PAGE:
On tonight’s Mummies Unwrapped, Ramy Romany is about to rewrite some American history.He employs a facial recognition forensics expert to help him determine if the famous John Wilkes Booth mummy was a total fast one pulled on the freak shows of the early 20th century and if this mummy is, in fact, another man.
In our exclusive clip, Ramy calls upon the skills of Roger Rodriguez, who has over twenty years with the NYPD. Post-9/11, this is where he perfected the facial recognition unit, as well as helped start up the Real Time Crime Center.
Looking very Indiana Jones with his hat and scarf, Ramy says, “I can’t tell you how obsessed and interested I am with the or line of work. How did you get into this?”
Rodriguez explains his function in this mystery to be solved. “I started my career with the New York City Police Department started doing patrol.”
I did over 20 years of service there but shortly after the events of 9/11, I wanted to pursue a career in police technology and utilizing technology to catch the bad guys. I was tasked to build the facial-recognition unit the technology has been instrumental in assisting to identify thousands of people.
Ramy is impressed and asks if he is up to cracking a case that is very old. He says, “Thousands? Do you think we can crack the 150-year-old case?”
Armed with flash drives and ephemera showing the pictures of Booth and the mummy, he tasks Rodriguez in helping him confirm or debunk the authenticity of the John Wilkes Booth mummy that toured the USA in the early part of the last century.
The crazy backstory of the John Wilkes Booth mummy
The John Wilkes Booth purported mummy became an American carnival attraction in the last century.
Oscar-winning actor Kathy Bates is a direct descendant of the man – Finis Bates – who allegedly got a death bed confession from a man in 1877 claiming to be John Wilkes Booth who killed Lincoln.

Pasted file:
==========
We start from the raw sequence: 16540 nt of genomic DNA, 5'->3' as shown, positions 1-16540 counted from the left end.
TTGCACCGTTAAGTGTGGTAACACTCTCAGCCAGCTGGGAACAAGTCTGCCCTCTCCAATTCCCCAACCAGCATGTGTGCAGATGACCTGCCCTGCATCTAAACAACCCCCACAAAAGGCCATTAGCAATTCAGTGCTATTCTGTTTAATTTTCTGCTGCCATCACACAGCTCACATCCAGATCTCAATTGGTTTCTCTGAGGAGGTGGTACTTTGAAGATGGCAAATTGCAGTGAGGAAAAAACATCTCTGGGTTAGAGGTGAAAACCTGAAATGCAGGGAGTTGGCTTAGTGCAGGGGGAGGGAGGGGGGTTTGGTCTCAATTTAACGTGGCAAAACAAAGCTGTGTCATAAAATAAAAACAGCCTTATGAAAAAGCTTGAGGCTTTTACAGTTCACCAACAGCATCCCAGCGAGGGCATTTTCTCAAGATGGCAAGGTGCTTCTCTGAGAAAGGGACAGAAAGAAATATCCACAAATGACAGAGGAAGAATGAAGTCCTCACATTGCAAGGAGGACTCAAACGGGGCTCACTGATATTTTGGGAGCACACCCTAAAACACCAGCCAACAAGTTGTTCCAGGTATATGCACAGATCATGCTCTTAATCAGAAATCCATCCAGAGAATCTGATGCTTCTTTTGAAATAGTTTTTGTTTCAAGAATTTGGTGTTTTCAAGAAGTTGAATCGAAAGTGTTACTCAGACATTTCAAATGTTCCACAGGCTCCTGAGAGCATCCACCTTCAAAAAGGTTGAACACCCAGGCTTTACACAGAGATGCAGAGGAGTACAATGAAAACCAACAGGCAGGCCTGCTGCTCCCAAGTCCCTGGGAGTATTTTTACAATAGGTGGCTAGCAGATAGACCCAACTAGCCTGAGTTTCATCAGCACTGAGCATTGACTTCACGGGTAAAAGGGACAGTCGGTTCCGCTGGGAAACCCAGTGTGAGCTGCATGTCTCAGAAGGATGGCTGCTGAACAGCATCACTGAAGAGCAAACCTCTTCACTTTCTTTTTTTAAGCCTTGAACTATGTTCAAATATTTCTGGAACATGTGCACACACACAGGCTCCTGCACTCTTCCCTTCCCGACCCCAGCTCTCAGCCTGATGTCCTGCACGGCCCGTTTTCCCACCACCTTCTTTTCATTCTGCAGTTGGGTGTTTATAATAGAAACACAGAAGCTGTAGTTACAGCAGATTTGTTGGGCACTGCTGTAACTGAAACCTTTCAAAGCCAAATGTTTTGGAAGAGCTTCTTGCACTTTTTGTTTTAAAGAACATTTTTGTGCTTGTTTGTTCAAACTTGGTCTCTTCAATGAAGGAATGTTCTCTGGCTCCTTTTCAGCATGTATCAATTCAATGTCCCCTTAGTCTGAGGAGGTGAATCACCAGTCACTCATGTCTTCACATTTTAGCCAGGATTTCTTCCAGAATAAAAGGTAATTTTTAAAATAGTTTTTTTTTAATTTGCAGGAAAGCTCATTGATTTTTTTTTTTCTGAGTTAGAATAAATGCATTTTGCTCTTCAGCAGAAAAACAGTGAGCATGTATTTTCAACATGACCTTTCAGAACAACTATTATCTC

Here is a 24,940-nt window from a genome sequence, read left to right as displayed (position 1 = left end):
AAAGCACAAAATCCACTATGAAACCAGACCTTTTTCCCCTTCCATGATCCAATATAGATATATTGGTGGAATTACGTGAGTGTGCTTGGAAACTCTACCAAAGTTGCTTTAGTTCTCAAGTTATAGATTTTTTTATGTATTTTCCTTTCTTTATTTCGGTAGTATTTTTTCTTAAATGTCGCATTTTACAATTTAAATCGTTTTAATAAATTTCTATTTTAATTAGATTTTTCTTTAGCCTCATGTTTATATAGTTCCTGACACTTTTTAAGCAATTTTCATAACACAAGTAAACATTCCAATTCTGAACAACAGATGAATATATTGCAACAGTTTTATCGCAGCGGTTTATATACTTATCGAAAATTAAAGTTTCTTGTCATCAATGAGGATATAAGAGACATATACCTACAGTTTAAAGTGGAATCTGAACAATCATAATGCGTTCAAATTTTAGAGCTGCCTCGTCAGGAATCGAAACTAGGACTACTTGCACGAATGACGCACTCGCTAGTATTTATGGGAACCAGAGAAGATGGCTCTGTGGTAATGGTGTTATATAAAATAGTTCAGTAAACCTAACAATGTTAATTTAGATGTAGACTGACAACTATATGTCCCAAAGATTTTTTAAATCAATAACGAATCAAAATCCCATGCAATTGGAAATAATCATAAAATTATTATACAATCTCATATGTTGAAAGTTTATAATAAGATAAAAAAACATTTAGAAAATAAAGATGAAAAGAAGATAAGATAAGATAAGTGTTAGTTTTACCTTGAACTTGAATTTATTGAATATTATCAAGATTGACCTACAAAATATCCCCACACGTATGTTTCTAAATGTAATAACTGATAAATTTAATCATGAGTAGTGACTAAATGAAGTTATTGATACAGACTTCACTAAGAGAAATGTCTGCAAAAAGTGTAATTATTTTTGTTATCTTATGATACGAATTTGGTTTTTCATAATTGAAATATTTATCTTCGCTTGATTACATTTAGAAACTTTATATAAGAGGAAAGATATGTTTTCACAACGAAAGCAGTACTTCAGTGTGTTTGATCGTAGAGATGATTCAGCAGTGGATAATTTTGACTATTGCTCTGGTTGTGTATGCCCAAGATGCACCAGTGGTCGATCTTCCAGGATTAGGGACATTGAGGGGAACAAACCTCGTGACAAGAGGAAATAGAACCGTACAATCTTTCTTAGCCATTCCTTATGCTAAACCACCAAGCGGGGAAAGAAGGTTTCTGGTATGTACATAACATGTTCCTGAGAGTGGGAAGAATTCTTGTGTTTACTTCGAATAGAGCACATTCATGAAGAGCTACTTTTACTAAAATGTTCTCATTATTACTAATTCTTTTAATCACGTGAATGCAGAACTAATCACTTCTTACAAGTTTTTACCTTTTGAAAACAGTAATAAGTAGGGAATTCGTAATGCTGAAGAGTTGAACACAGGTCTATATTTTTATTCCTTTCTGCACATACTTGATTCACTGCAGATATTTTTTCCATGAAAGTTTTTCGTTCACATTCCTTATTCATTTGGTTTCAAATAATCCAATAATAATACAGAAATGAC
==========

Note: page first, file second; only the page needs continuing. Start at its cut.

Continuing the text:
In 1877, Granbury, Texas lawyer Finis L. Bates was summoned to the death bed of John St. Helen. According to eyewitnesses, St. Helen confessed his true identity, “I am dying. My name is John Wilkes Booth, and I am the assassin of President Lincoln.”
St. Helen did not die so quickly and then shared that Vice President Andrew Johnson “had masterminded the assassination plot” and somehow gave Booth the wherewithal to elude the manhunt.
As he told it, another man was allegedly gunned down in Richard Garrett’s tobacco barn on April 26, 1865, and was passed off as Booth.
He told Bates that he melted into the American West using aliases to evade capture. This nearly dying man, Mr. St. Helen, then disappeared once again and it was not until 25 years later that Finis Bates could connect any more dots to this odd tale.
It was a news report in a 1903 Memphis newspaper that revealed the death of a homeless man, David E. George, a suicide by arsenic that piqued Bates.
The fine print of the article was the thing that caught Bates’ eye. A local Methodist minister said he knew George, who had tried to kill himself previously and who told him, “I am not David George. I am the one who killed the best man that ever lived. I am J. Wilkes Booth.”
The news gobbled this up and posted photos of George and Wilkes Booth, noting their likenesses.
George’s body was embalmed and the property of W.B. Penniman’s mortuary. How that mummy came to tour America and have it referred to as Booth’s mummified corpse is what Ramy Romany is now unraveling.
From the History.com recounting of the mummy:
Beginning in 1937 and continuing into the 1950s, the mummy was part of Jay Gould’s Million Dollar Circus traveling with trained elephants, acrobats and a high-diving dog act.
According to a PBS report, the mummy was last seen in public in the late 1970s and may be in the hands of a private collector. While some family members have voiced support for exhuming the body buried in Booth’s grave for DNA testing to determine if it’s truly his, courts have so far denied the requests.
Tune in to see what Ramy Romany discovers with forensics help on Mummies Unwrapped.
Mummies Unwrapped airs Wednesdays at 10/9c on the Discovery Channel.
Source: Read Full Article